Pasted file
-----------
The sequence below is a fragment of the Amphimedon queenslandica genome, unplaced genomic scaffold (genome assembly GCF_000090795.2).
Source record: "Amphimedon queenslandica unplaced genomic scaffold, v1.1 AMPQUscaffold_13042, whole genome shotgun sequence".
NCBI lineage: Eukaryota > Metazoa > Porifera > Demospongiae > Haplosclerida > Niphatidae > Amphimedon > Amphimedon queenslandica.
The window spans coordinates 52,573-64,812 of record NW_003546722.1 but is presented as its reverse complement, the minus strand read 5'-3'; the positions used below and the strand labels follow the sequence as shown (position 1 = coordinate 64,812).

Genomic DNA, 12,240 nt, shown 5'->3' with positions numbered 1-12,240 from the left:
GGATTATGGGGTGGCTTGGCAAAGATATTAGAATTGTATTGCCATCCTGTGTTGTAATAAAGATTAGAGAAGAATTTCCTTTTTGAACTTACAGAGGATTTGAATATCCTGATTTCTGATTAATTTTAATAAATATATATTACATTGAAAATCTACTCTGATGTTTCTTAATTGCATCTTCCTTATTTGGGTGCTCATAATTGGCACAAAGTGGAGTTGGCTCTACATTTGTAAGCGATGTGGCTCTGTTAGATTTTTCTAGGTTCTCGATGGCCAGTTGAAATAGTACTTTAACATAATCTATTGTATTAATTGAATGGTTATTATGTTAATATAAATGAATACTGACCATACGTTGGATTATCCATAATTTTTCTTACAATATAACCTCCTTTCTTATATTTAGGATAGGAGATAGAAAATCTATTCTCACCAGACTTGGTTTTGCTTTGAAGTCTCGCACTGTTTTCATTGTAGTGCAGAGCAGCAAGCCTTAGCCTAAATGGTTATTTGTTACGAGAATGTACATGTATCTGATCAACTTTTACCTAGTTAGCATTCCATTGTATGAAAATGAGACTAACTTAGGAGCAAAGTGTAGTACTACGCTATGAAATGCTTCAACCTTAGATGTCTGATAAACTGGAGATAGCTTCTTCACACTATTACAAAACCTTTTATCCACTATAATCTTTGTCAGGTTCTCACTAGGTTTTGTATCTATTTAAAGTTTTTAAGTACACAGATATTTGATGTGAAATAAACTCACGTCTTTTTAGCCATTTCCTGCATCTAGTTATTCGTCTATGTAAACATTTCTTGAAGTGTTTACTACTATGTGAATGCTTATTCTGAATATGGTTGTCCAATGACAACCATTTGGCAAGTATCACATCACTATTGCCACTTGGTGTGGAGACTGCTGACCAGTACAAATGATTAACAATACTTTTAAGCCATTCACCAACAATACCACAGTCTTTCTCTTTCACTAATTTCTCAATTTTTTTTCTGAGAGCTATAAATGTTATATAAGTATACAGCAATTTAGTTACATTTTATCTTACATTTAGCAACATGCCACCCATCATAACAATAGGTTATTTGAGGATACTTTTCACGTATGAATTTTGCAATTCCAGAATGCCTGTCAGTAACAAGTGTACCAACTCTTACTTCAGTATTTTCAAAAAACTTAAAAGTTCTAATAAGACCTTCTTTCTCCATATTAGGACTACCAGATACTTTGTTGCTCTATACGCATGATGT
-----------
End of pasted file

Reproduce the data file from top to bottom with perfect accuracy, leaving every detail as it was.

The sequence below is a fragment of the Amphimedon queenslandica genome, unplaced genomic scaffold (genome assembly GCF_000090795.2).
Source record: "Amphimedon queenslandica unplaced genomic scaffold, v1.1 AMPQUscaffold_13042, whole genome shotgun sequence".
NCBI lineage: Eukaryota > Metazoa > Porifera > Demospongiae > Haplosclerida > Niphatidae > Amphimedon > Amphimedon queenslandica.
The window spans coordinates 52,573-64,812 of record NW_003546722.1 but is presented as its reverse complement, the minus strand read 5'-3'; the positions used below and the strand labels follow the sequence as shown (position 1 = coordinate 64,812).

Genomic DNA, 12,240 nt, shown 5'->3' with positions numbered 1-12,240 from the left:
GGATTATGGGGTGGCTTGGCAAAGATATTAGAATTGTATTGCCATCCTGTGTTGTAATAAAGATTAGAGAAGAATTTCCTTTTTGAACTTACAGAGGATTTGAATATCCTGATTTCTGATTAATTTTAATAAATATATATTACATTGAAAATCTACTCTGATGTTTCTTAATTGCATCTTCCTTATTTGGGTGCTCATAATTGGCACAAAGTGGAGTTGGCTCTACATTTGTAAGCGATGTGGCTCTGTTAGATTTTTCTAGGTTCTCGATGGCCAGTTGAAATAGTACTTTAACATAATCTATTGTATTAATTGAATGGTTATTATGTTAATATAAATGAATACTGACCATACGTTGGATTATCCATAATTTTTCTTACAATATAACCTCCTTTCTTATATTTAGGATAGGAGATAGAAAATCTATTCTCACCAGACTTGGTTTTGCTTTGAAGTCTCGCACTGTTTTCATTGTAGTGCAGAGCAGCAAGCCTTAGCCTAAATGGTTATTTGTTACGAGAATGTACATGTATCTGATCAACTTTTACCTAGTTAGCATTCCATTGTATGAAAATGAGACTAACTTAGGAGCAAAGTGTAGTACTACGCTATGAAATGCTTCAACCTTAGATGTCTGATAAACTGGAGATAGCTTCTTCACACTATTACAAAACCTTTTATCCACTATAATCTTTGTCAGGTTCTCACTAGGTTTTGTATCTATTTAAAGTTTTTAAGTACACAGATATTTGATGTGAAATAAACTCACGTCTTTTTAGCCATTTCCTGCATCTAGTTATTCGTCTATGTAAACATTTCTTGAAGTGTTTACTACTATGTGAATGCTTATTCTGAATATGGTTGTCCAATGACAACCATTTGGCAAGTATCACATCACTATTGCCACTTGGTGTGGAGACTGCTGACCAGTACAAATGATTAACAATACTTTTAAGCCATTCACCAACAATACCACAGTCTTTCTCTTTCACTAATTTCTCAATTTTTTTTCTGAGAGCTATAAATGTTATATAAGTATACAGCAATTTAGTTACATTTTATCTTACATTTAGCAACATGCCACCCATCATAACAATAGGTTATTTGAGGATACTTTTCACGTATGAATTTTGCAATTCCAGAATGCCTGTCAGTAACAAGTGTACCAACTCTTACTTCAGTATTTTCAAAAAACTTAAAAGTTCTAATAAGACCTTCTTTCTCCATATTAGGACTACCAGATACTTTGTTGCTCTATACGCATGATGT